Sunday, Aug. 21, 2005
Irony of success
driving property tax debate
SC Statehouse Report
21, 2005 - - Talk about irony: the very folks who have benefited
from South Carolina's surging real estate market seem to be
the ones griping most about property taxes.
Earth to taxpayers: That's how property investment and the
market are supposed to work! If your property increases in
value, you have an asset worth a lot more, which means you
pay more taxes. And because everybody in a county pays essentially
the same rate, the system is inherently fair.
In other words, paying more in property taxes is an indicator
that you're worth a whole lot more. So why all the moaning?
As an investor, you're succeeding.
But most people don't look at things like that. Instead when
they open their assessment or tax bill and see a whopping
increase, they react emotionally. They look at the bottom
line - - the amount due instead of the bigger, long-term picture
that their asset is increasing in value.
"It's a psychological response," said University
of Tennessee economist William Fox. "It's not a rational,
thought-out response that I'm better off because my asset
is better off."
While taxpayers across the state are balking at property
taxes and trying to get them changed, economists like Fox
see property taxes as relatively fair. While somewhat regressive,
property taxes are based on the principle that rates are standardized
and property is valued realistically. Because everyone is
operating from the same baseline, the tax is distributed fairly.
Over the long run, property taxes tend to be less volatile
than sales or income taxes because the latter two respond
more to economic fluctuations. If the economy is souring,
people buy less stuff, which means they pay less in sales
taxes. Similarly in bad times, rises in income drop off, which
generates less income tax revenue.
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But property, as many in real estate say, is a good investment.
It keeps its value.
Over the summer, state lawmakers have been holding hearings
on property taxes to find out what they should do about higher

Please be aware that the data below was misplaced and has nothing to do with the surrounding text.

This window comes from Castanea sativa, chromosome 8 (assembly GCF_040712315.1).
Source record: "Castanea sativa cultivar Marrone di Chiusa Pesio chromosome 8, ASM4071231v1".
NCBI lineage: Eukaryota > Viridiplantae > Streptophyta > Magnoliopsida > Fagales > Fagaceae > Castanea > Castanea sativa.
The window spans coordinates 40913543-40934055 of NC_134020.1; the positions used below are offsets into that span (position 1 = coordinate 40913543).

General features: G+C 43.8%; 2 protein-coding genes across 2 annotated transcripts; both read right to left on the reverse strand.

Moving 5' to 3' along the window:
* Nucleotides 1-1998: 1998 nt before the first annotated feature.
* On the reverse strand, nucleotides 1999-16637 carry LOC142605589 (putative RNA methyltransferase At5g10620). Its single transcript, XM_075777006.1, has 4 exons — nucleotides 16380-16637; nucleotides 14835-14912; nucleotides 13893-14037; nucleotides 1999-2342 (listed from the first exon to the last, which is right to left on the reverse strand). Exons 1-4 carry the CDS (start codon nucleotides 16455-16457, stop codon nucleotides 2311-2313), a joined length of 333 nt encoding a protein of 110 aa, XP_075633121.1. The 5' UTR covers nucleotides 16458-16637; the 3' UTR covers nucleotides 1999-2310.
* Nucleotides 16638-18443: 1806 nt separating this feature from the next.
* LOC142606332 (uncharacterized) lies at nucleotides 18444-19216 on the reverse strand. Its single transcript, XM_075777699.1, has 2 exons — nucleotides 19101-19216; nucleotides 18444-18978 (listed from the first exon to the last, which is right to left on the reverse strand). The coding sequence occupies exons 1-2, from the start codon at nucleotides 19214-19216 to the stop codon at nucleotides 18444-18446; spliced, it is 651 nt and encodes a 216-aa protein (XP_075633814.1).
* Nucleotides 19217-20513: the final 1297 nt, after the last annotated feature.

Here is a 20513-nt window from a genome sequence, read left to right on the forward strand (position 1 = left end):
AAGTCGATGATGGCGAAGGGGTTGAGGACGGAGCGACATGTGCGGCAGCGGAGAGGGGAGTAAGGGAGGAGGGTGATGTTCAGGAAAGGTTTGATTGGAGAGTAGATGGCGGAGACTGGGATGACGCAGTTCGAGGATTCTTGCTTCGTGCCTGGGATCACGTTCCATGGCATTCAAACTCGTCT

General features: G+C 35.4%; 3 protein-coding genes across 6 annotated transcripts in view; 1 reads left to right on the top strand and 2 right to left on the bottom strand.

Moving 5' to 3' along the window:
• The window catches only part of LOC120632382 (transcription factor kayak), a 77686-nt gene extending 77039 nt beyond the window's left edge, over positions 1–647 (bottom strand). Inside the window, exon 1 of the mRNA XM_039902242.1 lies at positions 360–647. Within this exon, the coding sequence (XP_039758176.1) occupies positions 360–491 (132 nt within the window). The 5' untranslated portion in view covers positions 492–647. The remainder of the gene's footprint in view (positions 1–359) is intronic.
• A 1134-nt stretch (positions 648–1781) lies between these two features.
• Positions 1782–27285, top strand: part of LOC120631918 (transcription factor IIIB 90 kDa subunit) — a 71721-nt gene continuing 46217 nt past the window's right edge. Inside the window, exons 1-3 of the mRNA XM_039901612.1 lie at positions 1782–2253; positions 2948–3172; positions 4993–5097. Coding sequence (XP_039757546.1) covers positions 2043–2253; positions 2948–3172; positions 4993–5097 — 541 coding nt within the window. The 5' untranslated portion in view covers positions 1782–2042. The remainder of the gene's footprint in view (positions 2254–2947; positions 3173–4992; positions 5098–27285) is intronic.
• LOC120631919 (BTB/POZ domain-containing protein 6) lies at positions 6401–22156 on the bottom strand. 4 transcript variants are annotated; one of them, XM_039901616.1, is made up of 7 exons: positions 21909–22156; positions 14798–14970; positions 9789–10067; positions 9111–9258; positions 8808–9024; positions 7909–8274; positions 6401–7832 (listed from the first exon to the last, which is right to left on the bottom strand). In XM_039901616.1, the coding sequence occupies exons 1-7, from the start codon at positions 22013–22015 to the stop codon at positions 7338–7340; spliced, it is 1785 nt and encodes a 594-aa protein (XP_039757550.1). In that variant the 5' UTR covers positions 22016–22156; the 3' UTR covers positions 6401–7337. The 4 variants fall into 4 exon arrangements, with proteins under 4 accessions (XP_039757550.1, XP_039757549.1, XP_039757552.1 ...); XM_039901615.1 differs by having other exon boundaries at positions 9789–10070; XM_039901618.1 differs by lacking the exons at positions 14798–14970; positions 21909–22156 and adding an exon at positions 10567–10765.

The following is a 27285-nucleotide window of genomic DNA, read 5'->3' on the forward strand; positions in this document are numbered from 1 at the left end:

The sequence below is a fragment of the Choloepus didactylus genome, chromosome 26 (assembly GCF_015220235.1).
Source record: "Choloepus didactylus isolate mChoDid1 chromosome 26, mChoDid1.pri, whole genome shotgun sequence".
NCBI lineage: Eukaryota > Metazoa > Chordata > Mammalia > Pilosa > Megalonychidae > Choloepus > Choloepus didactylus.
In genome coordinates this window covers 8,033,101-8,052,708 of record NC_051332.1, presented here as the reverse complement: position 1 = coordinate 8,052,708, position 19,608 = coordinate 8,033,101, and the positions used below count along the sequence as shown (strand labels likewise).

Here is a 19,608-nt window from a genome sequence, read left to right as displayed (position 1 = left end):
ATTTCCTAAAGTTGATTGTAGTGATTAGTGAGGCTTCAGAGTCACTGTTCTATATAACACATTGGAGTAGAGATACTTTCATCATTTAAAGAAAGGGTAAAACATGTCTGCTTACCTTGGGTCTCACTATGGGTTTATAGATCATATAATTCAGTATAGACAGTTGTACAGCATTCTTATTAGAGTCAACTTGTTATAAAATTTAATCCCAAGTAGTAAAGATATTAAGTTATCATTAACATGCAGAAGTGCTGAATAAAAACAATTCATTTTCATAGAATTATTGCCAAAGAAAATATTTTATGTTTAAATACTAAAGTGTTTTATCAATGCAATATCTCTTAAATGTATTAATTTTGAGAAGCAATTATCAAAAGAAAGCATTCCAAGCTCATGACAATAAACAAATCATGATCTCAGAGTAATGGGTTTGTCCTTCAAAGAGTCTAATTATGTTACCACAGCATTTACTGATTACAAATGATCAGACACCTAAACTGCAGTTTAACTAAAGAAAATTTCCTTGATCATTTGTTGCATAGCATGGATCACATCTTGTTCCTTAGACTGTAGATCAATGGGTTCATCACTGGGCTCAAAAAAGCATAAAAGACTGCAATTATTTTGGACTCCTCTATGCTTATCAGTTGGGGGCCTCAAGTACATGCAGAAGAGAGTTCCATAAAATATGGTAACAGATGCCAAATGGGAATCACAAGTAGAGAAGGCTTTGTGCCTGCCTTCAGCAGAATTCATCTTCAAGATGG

bills, particularly in coastal and tourism areas where land
values have increased more than normal. Predictably, few people
are shouting to keep property taxes. Instead they want an
alternative, such as an increase in sales tax by 2 percent
to replace most property tax revenues.
But economists warn that putting more of the burden on sales
taxes could destabilize the state budget. Additionally it
could have three major effects:
- Business disincentive. Higher sales taxes could
steer business relocation and development away from South
Carolina. If a business buys a lot of goods, for example,
it immediately would face higher costs here. A state with
lower sales tax rates would be more attractive than South
- Hurt S.C. merchants. Consumers would start shopping
around more. Instead of buying from South Carolina merchants,
they'd head toward the Internet or go to other states where
taxes are lower. In turn, the state would lose sales tax
- Shift burden. If those who are complaining the
most about property taxes get relief, somebody else will
have to make up for lost revenues. It's generally accepted
that such a move would shift the tax burden from higher-income
people to those in the middle and bottom end of the income
state Senate is conducting five August public hearings
on property taxes. Remaining hearings are planned for:
23, 6 p.m. -- Strom Thurmond High School, Edgefield,
24, 6 p.m. -- Greenville Technical College, J. Verne
Smith Technical Resource Center, Greenville, S.C.
30, 6 p.m. -- Joyner Auditorium, Marion, S.C.
31, 6 p.m. -- USC-Lancaster, Bundy Auditorium, Lancaster,
One way or another, it's highly likely the General Assembly
will try to control property taxes on a statewide basis because
too many squeaky wheels are clamoring. Instead of creating
a higher sales tax rate, two options might cause less volatility
for the state:
- Tax modernization. The state could do away with
some or all of the $1 billion in sales tax exemptions it
provides. This could allow the state to generate more revenue,
which could offset reductions in property taxes.
- Property tax cap. A Charleston County 15 percent
property tax cap got thrown out of the state Supreme Court
last year because it treated residential property differently
than commercial and agricultural property. But if state
lawmakers were to send a constitutional amendment to voters
to cap property tax assessments annually at a reasonable
percentage increase, there would be some relief for people
who have seen huge fluctuations in their bills.
Gov. Mark Sanford has warned that the legislature should
be careful about fiddling with property taxes without considering
long-term implications on the majority of what they fund:
He's right. Instead of getting caught up in a public frenzy,
lawmakers should take a measured approach on property taxes.
Another great cartoon from Bill McLemore: